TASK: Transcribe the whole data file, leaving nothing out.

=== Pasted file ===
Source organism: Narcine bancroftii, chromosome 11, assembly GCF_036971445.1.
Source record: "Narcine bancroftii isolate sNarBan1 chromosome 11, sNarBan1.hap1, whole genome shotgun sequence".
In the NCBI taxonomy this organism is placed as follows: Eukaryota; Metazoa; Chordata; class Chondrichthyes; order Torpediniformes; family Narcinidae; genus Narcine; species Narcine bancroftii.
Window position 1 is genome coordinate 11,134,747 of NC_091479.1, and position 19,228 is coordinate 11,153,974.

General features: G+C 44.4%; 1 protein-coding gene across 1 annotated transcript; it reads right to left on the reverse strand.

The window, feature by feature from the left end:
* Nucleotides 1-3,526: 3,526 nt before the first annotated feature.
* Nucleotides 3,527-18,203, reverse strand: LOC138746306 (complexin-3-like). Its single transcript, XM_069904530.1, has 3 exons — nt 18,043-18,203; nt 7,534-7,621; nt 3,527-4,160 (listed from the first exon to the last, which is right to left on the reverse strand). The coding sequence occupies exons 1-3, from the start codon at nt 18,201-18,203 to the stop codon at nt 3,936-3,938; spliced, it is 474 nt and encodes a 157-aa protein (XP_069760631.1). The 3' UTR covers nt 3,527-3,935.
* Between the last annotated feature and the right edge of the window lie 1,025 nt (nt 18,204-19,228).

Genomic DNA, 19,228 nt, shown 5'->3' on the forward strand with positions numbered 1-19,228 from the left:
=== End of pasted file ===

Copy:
Source organism: Narcine bancroftii, chromosome 11, assembly GCF_036971445.1.
Source record: "Narcine bancroftii isolate sNarBan1 chromosome 11, sNarBan1.hap1, whole genome shotgun sequence".
In the NCBI taxonomy this organism is placed as follows: Eukaryota; Metazoa; Chordata; class Chondrichthyes; order Torpediniformes; family Narcinidae; genus Narcine; species Narcine bancroftii.
Window position 1 is genome coordinate 11,134,747 of NC_091479.1, and position 19,228 is coordinate 11,153,974.

General features: G+C 44.4%; 1 protein-coding gene across 1 annotated transcript; it reads right to left on the reverse strand.

The window, feature by feature from the left end:
* Nucleotides 1-3,526: 3,526 nt before the first annotated feature.
* Nucleotides 3,527-18,203, reverse strand: LOC138746306 (complexin-3-like). Its single transcript, XM_069904530.1, has 3 exons — nt 18,043-18,203; nt 7,534-7,621; nt 3,527-4,160 (listed from the first exon to the last, which is right to left on the reverse strand). The coding sequence occupies exons 1-3, from the start codon at nt 18,201-18,203 to the stop codon at nt 3,936-3,938; spliced, it is 474 nt and encodes a 157-aa protein (XP_069760631.1). The 3' UTR covers nt 3,527-3,935.
* Between the last annotated feature and the right edge of the window lie 1,025 nt (nt 18,204-19,228).

Genomic DNA, 19,228 nt, shown 5'->3' on the forward strand with positions numbered 1-19,228 from the left: